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A People-Focused Solution

Restorative justice programs may offer the best new hope for reducing violence in Oakland schools and the city overall, but their future funding is uncertain.



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Currently, restorative justice coordinators are paid from a variety of sources, including a three-year federal School Improvement Grant and a grant from the City of Oakland's Fund for Children and Youth. The district coordinator of the program is paid with Medi-Cal funds for local educational agencies. In three schools, including Castlemont, the program is operated by the nonprofit Restorative Justice for Oakland Youth, supported by The California Endowment and Oakland Measure Y funds. Currently the district itself has no money allocated for restorative justice from its general fund nor has the City of Oakland, other than from its Fund for Children and Youth, which is a restricted, limited fund within the city's general fund. In addition, Measure Y is scheduled to expire next year.

Yusem, the OUSD restorative justice coordinator, said it would cost up to $3 million a year to implement restorative justice programs in all of the district's ninety schools.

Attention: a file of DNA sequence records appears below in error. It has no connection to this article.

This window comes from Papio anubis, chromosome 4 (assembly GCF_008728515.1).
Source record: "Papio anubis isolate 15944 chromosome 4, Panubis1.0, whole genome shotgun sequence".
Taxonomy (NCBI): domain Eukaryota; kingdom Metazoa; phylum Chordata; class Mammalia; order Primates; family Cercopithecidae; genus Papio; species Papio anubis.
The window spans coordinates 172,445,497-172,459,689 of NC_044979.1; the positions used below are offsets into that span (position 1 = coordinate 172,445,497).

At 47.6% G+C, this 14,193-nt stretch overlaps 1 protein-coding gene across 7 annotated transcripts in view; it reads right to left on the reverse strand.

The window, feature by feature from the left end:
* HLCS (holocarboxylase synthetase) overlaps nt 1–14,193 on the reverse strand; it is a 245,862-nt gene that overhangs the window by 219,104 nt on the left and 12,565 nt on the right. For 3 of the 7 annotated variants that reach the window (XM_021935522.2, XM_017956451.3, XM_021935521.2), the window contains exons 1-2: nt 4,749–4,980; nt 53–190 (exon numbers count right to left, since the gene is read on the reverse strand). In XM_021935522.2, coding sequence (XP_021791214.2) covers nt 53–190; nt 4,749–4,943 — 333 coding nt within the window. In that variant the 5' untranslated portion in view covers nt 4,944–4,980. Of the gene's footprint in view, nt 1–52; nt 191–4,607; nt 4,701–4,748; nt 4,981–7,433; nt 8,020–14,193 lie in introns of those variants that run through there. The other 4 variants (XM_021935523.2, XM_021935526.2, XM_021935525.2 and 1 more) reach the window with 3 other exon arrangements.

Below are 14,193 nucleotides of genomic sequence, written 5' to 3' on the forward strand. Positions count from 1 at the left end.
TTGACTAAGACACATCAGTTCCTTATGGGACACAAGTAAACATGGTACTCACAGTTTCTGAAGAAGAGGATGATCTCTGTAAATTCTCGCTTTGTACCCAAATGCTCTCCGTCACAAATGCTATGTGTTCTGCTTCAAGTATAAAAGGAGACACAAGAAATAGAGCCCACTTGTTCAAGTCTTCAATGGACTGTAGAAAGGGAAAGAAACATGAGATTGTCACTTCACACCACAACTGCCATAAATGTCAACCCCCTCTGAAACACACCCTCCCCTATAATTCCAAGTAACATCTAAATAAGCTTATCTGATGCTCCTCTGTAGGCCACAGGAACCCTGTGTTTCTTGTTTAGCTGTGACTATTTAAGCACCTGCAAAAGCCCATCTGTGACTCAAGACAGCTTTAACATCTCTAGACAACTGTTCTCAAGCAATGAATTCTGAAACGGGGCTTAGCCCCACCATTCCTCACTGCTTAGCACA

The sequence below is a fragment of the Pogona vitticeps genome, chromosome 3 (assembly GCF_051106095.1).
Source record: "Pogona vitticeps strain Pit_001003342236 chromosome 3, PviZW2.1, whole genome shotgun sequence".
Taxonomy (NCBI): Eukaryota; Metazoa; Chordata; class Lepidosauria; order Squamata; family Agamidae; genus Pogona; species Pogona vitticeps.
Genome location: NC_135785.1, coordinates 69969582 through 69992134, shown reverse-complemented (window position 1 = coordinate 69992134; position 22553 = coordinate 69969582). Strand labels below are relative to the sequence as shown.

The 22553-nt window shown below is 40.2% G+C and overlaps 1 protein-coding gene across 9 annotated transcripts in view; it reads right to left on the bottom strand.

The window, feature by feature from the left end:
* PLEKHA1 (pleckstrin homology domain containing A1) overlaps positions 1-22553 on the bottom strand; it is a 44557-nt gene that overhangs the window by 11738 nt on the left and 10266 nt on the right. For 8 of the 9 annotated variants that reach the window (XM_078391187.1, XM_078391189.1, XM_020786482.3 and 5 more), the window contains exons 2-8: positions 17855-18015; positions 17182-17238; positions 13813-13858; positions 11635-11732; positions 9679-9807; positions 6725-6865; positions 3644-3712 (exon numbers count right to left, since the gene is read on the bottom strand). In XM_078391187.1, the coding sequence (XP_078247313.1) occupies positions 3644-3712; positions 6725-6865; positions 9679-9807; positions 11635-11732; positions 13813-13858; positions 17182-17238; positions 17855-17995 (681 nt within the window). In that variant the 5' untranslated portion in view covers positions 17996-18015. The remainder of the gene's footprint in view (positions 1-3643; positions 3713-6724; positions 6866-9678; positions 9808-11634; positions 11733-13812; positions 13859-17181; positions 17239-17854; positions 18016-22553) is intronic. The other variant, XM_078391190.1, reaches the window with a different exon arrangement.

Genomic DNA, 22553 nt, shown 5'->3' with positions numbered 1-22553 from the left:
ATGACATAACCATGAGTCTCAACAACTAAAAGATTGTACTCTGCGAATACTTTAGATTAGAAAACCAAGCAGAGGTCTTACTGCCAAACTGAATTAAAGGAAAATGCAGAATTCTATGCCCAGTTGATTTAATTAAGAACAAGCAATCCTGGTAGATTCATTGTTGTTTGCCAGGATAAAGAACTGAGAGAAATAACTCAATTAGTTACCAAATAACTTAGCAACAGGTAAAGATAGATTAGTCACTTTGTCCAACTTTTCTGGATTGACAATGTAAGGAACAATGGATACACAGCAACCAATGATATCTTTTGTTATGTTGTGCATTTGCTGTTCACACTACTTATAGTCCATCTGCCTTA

On the county level, Deputy DA Golde said he would like to see the Juvenile Justice system adopt restorative justice as a regular program, to expand its availability (the CommunityWorks program can handle only 95 kids a year), and give it a stable funding source. Currently, the program is funded by a grant from the California Board of State and Community Corrections that lasts for three years.

Beyond that, it's unclear where money will come from for local restorative justice programs. For now, many schools will likely continue to practice more traditional disciplinary methods, including out-of-school suspensions, despite the fact that research shows such practices can produce bad outcomes.

"The problem is it doesn't work; suspensions beget more suspensions," said OUSD Behavioral Health Manager McClung. "It's a strategy of marginalization. The more people are marginalized, the more they become a criminal element."

For years, McClung added, "we've operated on the principle that you can get rid of the bad kids and teach the good kids. That's why Oakland has one of the highest crime rates in the country. It turns out there's no way to get rid of people. They're in the community. It's better to build relationships with them — heal, coach, mentor."

Clarification: The City of Oakland's Fund for Children and Youth is a limited, restricted fund within the city's general fund.

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